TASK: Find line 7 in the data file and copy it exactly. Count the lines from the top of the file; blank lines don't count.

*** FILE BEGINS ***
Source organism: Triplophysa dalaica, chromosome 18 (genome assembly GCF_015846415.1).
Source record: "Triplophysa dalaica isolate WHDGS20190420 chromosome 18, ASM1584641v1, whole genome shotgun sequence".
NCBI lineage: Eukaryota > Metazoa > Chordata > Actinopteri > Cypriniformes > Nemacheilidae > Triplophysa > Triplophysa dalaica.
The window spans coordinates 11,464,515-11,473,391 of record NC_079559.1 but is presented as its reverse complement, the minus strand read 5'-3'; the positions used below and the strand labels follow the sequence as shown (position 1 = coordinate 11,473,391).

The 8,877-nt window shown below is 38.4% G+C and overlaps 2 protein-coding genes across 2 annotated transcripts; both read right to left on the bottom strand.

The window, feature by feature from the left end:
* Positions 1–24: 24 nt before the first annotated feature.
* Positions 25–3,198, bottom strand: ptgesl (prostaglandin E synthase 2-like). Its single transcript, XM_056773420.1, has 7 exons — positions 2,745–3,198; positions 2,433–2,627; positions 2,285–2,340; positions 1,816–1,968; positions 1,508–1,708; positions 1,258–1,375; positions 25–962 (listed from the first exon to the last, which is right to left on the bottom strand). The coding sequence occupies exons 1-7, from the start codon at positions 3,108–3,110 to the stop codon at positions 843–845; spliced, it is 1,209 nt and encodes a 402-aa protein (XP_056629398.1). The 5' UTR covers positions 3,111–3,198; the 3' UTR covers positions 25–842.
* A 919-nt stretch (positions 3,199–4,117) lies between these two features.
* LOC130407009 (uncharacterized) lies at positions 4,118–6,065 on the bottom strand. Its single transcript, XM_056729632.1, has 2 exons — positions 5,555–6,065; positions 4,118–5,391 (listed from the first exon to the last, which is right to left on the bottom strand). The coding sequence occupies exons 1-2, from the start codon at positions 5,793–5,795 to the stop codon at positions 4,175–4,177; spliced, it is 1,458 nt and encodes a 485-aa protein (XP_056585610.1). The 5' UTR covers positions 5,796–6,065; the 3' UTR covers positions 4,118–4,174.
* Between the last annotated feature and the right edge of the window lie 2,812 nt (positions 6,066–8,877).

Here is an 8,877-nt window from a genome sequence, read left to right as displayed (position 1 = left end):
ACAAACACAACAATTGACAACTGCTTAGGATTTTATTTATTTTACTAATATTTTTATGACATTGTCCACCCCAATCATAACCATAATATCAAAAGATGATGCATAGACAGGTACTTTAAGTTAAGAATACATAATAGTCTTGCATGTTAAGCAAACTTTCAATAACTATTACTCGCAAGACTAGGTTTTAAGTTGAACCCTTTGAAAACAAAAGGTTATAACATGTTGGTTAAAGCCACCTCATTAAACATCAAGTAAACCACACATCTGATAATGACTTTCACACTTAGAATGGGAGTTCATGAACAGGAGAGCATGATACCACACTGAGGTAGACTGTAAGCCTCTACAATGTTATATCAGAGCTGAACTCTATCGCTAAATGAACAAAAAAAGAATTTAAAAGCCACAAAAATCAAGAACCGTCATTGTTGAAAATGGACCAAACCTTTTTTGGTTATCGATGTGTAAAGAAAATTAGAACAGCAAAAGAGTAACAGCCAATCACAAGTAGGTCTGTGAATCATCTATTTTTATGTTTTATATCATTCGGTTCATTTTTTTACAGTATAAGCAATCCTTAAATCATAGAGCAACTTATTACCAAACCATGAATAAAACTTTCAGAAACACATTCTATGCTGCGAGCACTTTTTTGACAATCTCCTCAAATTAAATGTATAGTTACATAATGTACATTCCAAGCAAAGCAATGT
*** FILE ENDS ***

* Positions 1–24: 24 nt before the first annotated feature.